After three weeks in Nairobi during which nothing seemed to be going my way, my college roommate told me that things would turn around if I went to church and repented my sins. I also needed God’s miracles to pass my exams having missed almost all the lessons.
But I did not know where the Nairobi branch of our local church was. I didn’t want to go to any church as I had been warned that I could be arrested for attending some churches in Nairobi.
So when I told my roommate on Saturday evening that I intended to go to church the next day but was not sure where to go, he eagerly told me that I could join him to his church. I asked him the name of the church but he only said that I would see it when we got there.
“Don’t worry, I will pay your fare to town,” he said when I complained that I could not afford fare to town just to attend a church service.
So early Sunday morning, after taking breakfast comprising “strong tea” and kangumu, we boarded a matatu to town. I had expected that we would enter a big compound, with a huge well-constructed cathedral.
I was surprised when in the middle of the streets; my friend led me into the church. The place was so full there was no sitting or standing space inside so we joined the many congregants at the door who were struggling to follow the service.
We pushed and shoved, trying to make our way into the full church.
Outside and inside was the name of the church inscribed on big banners: THE HELICOPTER OF OUR GOD MINISTRIES. Below the name was the church’s motto: “Many missed Noah’s Ark; Don’t Miss the Helicopter Today”.
With no windows on the building, the place was quite hot, and everyone was sweating; but for a good cause!
After moving a few inches inside, I was able to see the flashily dressed pastor – in a red suit, white shoes and “fried” hair – frantically moving up and down the altar as he delivered the sermon – sweating profusely.
“All Aircraft are grounded the world over,” he said. “But do you know what? Do you know what?” he asked. “Halleluiah! Helicopters are able to fly. Glory to God!”
“Amen,” the congregants answered in unison.
“Brother, sister, come and board my Helicopter today, we shall take off any time, Halleluiah! Our flight is direct to heaven! Praise God!”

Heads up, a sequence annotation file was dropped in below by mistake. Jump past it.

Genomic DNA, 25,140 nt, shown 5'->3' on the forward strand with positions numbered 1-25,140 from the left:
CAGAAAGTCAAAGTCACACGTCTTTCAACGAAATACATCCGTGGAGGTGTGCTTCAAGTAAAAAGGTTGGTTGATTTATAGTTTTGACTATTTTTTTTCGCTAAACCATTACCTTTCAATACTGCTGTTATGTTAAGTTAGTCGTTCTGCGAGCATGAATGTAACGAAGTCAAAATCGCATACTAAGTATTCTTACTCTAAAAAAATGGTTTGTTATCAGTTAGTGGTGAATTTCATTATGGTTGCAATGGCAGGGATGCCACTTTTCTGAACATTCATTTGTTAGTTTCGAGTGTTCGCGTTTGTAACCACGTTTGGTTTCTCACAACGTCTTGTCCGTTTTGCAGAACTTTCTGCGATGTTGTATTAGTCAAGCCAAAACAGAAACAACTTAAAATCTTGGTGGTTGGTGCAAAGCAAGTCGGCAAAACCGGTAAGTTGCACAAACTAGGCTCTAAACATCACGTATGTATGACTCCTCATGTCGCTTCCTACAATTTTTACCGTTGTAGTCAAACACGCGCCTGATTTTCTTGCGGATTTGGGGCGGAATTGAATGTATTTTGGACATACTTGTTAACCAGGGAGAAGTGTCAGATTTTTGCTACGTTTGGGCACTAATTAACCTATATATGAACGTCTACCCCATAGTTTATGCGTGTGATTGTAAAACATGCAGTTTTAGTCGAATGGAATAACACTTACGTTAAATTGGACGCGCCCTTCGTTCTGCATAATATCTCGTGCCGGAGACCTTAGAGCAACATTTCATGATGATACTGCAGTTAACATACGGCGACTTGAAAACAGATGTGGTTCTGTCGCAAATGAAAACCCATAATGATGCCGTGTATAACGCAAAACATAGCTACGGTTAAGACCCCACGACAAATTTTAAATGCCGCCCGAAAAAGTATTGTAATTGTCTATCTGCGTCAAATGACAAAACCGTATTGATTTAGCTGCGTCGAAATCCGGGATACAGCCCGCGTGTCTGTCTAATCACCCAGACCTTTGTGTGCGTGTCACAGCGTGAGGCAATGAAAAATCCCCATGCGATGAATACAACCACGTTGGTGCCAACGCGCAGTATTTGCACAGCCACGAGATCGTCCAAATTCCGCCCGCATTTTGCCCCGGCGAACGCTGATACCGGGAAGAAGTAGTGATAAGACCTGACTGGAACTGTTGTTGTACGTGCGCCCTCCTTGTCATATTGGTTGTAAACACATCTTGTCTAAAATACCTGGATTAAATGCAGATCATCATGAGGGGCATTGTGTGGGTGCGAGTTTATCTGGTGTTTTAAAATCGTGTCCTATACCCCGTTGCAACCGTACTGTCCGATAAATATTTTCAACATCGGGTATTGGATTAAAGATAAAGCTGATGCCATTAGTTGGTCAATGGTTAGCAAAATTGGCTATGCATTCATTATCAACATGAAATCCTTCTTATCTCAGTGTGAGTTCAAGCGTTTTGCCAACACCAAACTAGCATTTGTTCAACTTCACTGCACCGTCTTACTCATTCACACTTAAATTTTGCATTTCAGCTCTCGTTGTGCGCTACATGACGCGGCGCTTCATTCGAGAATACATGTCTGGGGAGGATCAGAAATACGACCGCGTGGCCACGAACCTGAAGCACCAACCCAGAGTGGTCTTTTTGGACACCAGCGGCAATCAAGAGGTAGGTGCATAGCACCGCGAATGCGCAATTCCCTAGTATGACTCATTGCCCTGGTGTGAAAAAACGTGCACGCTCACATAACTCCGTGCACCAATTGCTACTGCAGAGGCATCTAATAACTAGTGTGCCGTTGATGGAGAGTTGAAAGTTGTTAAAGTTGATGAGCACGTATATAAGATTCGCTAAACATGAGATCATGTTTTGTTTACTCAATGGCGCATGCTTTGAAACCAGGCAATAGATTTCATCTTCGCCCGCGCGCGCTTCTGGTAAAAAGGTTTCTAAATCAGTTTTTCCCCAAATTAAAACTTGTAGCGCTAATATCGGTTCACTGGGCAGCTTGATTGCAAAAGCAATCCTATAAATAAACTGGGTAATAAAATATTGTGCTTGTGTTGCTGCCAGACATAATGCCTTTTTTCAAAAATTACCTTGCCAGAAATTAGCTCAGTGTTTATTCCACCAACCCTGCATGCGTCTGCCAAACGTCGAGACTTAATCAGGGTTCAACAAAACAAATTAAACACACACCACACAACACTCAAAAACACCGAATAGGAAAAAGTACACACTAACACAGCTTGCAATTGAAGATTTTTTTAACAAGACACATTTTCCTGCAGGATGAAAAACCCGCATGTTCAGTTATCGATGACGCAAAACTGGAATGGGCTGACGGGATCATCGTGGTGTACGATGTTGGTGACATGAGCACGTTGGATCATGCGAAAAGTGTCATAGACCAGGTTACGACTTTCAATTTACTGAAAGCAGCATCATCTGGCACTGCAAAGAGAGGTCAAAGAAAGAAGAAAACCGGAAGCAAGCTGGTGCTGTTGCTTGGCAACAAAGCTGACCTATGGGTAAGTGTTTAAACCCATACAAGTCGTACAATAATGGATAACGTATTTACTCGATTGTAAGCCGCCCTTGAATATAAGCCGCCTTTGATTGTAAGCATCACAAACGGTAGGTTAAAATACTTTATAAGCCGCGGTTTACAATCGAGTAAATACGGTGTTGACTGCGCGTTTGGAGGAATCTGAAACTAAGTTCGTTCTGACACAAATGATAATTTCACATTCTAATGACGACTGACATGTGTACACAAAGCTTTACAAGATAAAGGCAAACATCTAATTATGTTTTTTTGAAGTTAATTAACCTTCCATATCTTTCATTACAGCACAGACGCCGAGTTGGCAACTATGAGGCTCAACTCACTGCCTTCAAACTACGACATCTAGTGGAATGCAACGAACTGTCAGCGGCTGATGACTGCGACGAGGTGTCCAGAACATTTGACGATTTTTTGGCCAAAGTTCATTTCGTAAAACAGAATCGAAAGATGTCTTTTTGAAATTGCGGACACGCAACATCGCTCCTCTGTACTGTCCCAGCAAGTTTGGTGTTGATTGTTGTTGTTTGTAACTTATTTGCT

“Amen, Amen,” we answered.
“No stopovers, no refuelling. Only this Helicopter will save the world. Glory to God!”
The pushing and shoving at the entrance was getting intense, as more and more people struggled to get into the church – to catch their flight to heaven.
There was practically no space and if you lifted one leg, it would be impossible to get it back down. Suddenly, someone shouted: “My wallet!”
This made everyone around to check theirs. Another one found their phone missing.
“Kaeni chonjo, kuna magondi hapa,” one of the security men said. Luckily my wallet and phone were intact – I believe because there was nothing in the wallet anyway!
“Stop pushing and fighting behind there,” the pastor shouted as the noise from behind increased. “Please wait for the second service which will start soon.”
He then ordered the security people to move all the people who were standing outside the church and close the church doors.
The security guys moved us out after which the doors to the church were closed. “Queue here and wait for the second service,” we were told.
We queued on either side of the entrance, pouring into the streets as we waited the next flight, as the ushers called it. That was at around 9.30 a.m.
As we waited, the church’s officials moved around selling to us CDs and VCDs with songs sung by the Ministry’s choir. At around 11.00 a.m., a church usher moved around collecting sadaka, before some of us could get impatient and leave.
By 11.30 a.m. we were so many of us waiting that they mounted a rope to prevent us from interfering with vehicular traffic on the street.
Most of us waited patiently and quietly, except for one man who kept asking when the second service would begin. At last, one of the ushers answered him: “People have been sleeping in airports for several days waiting for flights to other countries. Can’t you wait for a few hours for a flight to heaven?”
It wasn’t until 12.30 p.m. that the first service ended. There was commotion at the small door as the first group left while our group struggled to enter. A few people lost their personal effects during the melee.
We took our seats and the service soon began with a long and loud praise and worship session. It was very hot and a little dark inside the church and this got worse when they closed the doors.
As the other congregants sang and danced, I was heavily panting and even had a headache. I had to stay outside for most of the service due to the heat inside.
“That’s the Holy Spirit at work,” my friend told me regarding the headache. May be he was right, for God seems to have answered my prayers. The exam we did on Wednesday only had questions from the topics I had read about. But I won’t be celebrating until the results are out.